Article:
The Department of Labor publishes a monthly report on the job market, which summarizes factors such as how many jobs were created in each sector, what percentage of the population was unemployed and how many hours were worked, both full-time and part-time. This last part is important because when businesses are worried, they are more apt to hire part-time labor and are liable to cut hours.

In the wake of the coronovirus outbreak, thousands of businesses were forced to shut down, at least temporarily. Unemployment claims surged as a result, and economists predict that the March jobs report will reflect that.

Confidence level

While economics appears to be cold, hard math, it’s also influenced by how people are feeling. There are a number of organizations that take a pulse on current sentiment, including The Conference Board, University of Michigan and the National Federation of Independent Businesses. When consumers feel unsteady, they are apt to pull back their spending, which causes sales to fall.

Leading Economic Index

The Leading Economic Index, another report from The Conference Board, is comprised of 10 components that include jobs data, building permits, stock prices and manufacturer orders, among other factors, to indicate how healthy the economy is and how buoyant businesses feel.

 

 

How Long Do Downturns Last?

August 3rd, 2020

As you may have heard, the market has been experiencing a downturn. But what does that really mean and how might it affect you?

When you hear “downturn,” it most often refers to an economic downturn, a period of slowing or negative growth in the economy. It may be characterized by higher unemployment, increased foreclosures and greater levels of debt. It may also mean your investments don’t perform as robustly as they have during stronger market conditions.

A market downturn isn’t the same as a downturn in the overall economy, but they often accompany each other. Seven out of the past 11 bear markets have been associated with a recession, according to an analysis by Don’t Quit Your Day Job.

While stock market downturns can be deep, they can also happen erratically and the market can bounce back rather quickly. That’s because the stock market is solely focused on stock prices and the buying and selling of stocks—and the economy is much larger and considers much more than how shares of publicly traded companies are doing.

How do we know when we’re in an economic downturn?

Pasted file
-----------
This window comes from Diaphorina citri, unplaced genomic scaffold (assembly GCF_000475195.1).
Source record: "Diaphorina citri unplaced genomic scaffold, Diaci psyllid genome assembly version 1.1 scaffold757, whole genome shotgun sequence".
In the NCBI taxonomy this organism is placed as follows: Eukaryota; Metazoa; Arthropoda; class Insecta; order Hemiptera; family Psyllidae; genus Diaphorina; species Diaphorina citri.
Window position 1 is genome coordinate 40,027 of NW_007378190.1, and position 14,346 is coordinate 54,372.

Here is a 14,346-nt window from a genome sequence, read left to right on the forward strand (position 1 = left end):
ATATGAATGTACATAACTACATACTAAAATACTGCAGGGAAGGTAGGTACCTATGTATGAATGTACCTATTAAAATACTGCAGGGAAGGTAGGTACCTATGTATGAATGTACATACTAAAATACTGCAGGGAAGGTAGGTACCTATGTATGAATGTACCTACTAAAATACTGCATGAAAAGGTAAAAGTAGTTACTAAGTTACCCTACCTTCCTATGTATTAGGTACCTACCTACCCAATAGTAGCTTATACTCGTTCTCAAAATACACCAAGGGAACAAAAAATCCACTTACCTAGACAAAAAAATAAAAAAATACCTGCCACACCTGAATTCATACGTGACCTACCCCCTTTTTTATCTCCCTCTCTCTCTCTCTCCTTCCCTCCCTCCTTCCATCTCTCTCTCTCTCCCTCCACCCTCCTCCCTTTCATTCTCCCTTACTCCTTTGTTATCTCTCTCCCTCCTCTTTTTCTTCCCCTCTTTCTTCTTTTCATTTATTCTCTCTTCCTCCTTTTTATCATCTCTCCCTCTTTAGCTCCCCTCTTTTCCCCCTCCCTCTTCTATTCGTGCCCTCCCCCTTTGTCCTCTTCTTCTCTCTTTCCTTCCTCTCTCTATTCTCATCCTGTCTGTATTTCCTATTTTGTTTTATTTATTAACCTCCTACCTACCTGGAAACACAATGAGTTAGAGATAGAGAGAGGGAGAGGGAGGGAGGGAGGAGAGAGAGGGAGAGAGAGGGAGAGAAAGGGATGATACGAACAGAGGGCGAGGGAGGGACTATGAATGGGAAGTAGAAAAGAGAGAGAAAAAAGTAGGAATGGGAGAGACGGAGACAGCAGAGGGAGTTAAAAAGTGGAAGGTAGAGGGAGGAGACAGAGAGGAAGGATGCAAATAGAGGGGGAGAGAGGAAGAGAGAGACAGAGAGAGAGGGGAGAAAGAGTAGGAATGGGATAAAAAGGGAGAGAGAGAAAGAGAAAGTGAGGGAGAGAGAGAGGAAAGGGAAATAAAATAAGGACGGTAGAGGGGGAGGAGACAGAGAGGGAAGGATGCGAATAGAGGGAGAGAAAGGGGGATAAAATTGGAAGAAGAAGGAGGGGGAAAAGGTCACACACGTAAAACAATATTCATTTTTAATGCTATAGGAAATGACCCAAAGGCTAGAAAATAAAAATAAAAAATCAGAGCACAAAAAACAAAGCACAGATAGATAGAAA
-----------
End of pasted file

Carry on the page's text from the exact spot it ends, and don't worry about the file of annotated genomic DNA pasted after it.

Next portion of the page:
The total value of all goods and services produced in the country during a period of time, also known as gross domestic product (GDP), is the basic measure of how well the economy is doing. When the GDP drops from one quarter to the next, that’s known as negative GDP—and it signals an economic downturn.

If there are two back-to-back quarters of negative GDP, this is defined as a recession, says David Geibel, senior vice president and managing director of relationship management at Girard, a wealth advisory firm based out of King of Prussia, Penn. Other indicators are rising unemployment, negative consumer sentiment and a pullback in productivity, he says.

So how long do downturns last?

A recession can’t be declared until it’s already been going on for at least six months because it is, by definition, at least two consecutive quarters of economic decline. It’s possible that the economy could be in a recession before a market downturn occurs, or could slip into one after, but nobody really knows until after the fact.

Generally, economic recessions don’t last as long as expansions do. Since 1900, the average recession has lasted 15 months while the average expansion has lasted 48 months, Geibel says. The Great Recession of 2008 and 2009, which lasted for 18 months, was the longest period of economic decline since World War II.

Stock market downturns vary in length, but they’re also typically much shorter than periods of growth. From 1926 to 2019, the U.S. market has experienced eight bear markets, which happens when the major market indexes drop 20 percent or more. These ranged in length from six months to 2.8 years, according to data analysis by First Trust Advisors. The severity of the bear markets has ranged from a drop of 21.8 percent to 83.4 percent in the S&P 500-stock index. But the market has recovered from all of them and continued to grow.